Case in point: the travois, a triangular device made out of long sticks or branches and fitted onto an animal, was constructed by First Nations people on the Prairies to lug large loads over land. Think of it as a precursor to a sleigh. While fairly straightforward in design and purpose, it was an important tool that made life easier for those who used it— the underlying goal for any piece of technology.
Last year, the simple travois made its way into Maw's first-year course in engineering design concepts and techniques. "One of the things we do is analyze designs to see if they're good or effective," explained Maw, who is also the Jerry G. Huff Chair in Innovative Teaching in the College of Engineering. "Why are they good? How good are they? What's good about them? There's a lot of good there, and it's not always acknowledged."
As technology evolves and get more complex, it seems impractical to analyze such an ancient artifact. But it can be quite involving, explained Maw, and asking questions about its purpose and practicality teaches students how to analyze anything from a modern standpoint.
"What happens if you spread the sticks further apart? Or if you use a taller animal? What if you move the load farther down?" All these situations, he said, can affect the intended usefulness of the device.
Additionally, while students take classes in statics and dynamics (objects at rest and in motion, respectively), they often have little opportunity to put that theoretical knowledge to use. "They do the coursework but don't ever use it again. They're struggling to remember what they're supposed to do in a situation.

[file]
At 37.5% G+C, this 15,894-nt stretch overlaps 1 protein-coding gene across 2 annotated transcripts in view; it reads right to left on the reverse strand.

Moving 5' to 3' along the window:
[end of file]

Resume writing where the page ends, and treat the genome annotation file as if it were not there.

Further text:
"So here's a thing you drag along—analyze that!" he said with a laugh.
The travois is a great example of design, and its integration into the course was seamless, said Maw.
Aboriginal watercrafts, a long-time interest of Maw's which he hopes to integrate into the course, is another good way to illustrate key design characteristics and learning concepts. The designs, he explained, were all good yet served different purposes based on their location. Moreover, Maw continued, the cultural significance was incorporated into the designs, much in the same way classes of automobiles are categorized now.
Canoes in Ontario and Quebec, for example, were well-constructed for heavy-duty use, "like a work truck." Similarly, Arctic kayaks "were an extension of the person" and played a significant role in hunting operations, said Maw. Watercrafts found on the west coast required more time and skill to create; these Cadillacs of boats "were the pride of the community."
However, the boats used on the Prairies to cross rivers were flimsy and of a lower-status. "They were very menial and not well-respected—basically disposable boats," he said. But they did not need to be better than that, because "the fact that you could make one in about 20 minutes was an asset. You build it, cross the river, then keep walking. You wouldn't take your Cadillac across the river and then just leave it."
Underlying the majority of First Nations artifacts is an implicit theme of sustainability—made of local materials, maintainable and recyclable. "They naturally had good designs in terms of what they were doing," said Maw. "I think it's worth pointing that out because we can learn from that."